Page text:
The data collection and core health preventative strategies advocated and implemented by the college are making some inroads on the pathway to specialty recognition. However, readers in various jurisdictions would recognize the speed and care that health regulators display with similar liberal democratic systems of check and balance. The Australian context is also very much influenced by recent community data that shows very strong voter preference for government- or substantially government-endorsed, delivered or funded medicine.

Is phlebology taught in medical school and residency programs?

Undergraduate teaching of phlebology is slight in the current medical school curricula; however, the college is seeking to establish greater awareness amongst senior medical students through scholarship programs and via presentations at key professional events in all major capital cities. The launch of the Victorian faculty of the college, to be conducted in Melbourne in late 2008, is an opportunity for the governor of Victoria—His Excellency Professor David de Kretser AC (Companion in the Order of Australia), himself a noted medical leader in his previous professional life—to announce the very first outreach to senior medical students. If phlebologists can get to key fifth-year students before they are seduced by the other areas of medicine, we may find the transition from undergraduate to fellow-in-training less arduous and more natural.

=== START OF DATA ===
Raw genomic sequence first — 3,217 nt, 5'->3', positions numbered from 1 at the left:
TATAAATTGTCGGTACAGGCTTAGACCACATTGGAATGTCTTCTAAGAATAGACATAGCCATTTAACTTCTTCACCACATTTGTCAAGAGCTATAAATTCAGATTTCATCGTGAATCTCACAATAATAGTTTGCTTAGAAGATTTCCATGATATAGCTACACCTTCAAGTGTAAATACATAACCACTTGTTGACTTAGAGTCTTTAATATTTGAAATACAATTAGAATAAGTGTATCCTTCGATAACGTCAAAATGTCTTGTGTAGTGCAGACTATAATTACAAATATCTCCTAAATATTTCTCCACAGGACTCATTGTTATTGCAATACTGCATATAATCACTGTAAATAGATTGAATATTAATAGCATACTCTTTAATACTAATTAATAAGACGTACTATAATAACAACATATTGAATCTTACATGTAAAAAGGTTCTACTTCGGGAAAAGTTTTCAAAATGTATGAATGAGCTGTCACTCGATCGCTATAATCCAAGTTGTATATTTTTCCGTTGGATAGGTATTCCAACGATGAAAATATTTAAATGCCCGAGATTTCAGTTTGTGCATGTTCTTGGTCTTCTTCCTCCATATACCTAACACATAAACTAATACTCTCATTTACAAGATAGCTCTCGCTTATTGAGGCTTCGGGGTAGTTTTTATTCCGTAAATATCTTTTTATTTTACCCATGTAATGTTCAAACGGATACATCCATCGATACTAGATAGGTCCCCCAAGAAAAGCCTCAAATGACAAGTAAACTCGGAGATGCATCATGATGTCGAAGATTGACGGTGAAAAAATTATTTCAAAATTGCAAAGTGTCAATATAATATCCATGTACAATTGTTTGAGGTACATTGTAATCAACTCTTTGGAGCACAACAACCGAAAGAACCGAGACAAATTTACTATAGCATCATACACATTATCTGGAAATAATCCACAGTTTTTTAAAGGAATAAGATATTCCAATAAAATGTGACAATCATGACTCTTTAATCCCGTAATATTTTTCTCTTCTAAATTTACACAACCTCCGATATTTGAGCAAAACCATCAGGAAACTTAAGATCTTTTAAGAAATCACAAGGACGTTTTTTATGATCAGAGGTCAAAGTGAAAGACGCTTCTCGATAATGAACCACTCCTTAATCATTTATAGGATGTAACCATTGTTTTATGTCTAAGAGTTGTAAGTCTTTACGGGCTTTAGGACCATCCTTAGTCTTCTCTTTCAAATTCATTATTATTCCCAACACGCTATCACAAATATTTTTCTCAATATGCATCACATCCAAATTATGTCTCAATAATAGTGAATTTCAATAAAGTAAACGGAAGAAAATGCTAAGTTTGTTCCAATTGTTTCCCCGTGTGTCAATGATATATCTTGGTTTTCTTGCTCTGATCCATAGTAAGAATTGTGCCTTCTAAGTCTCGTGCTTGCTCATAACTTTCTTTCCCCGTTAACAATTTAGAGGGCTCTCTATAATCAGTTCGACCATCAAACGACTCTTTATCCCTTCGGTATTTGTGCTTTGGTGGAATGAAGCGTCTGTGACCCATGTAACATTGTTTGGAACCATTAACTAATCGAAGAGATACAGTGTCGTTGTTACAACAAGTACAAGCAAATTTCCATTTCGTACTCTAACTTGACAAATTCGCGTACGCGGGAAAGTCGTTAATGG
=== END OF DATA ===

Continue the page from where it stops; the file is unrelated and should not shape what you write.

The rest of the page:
The college offers postgraduate teaching in phlebology. Related sub-specialties, such as vascular surgery, only offer limited exposure to venous disease, and the modern non-surgical techniques of management are nonexistent in these training programs. Our approach to postgraduate teaching of phlebology is unique in the sense that we offer a mutually inclusive training in all allied and related fields such as hematology and dermatology.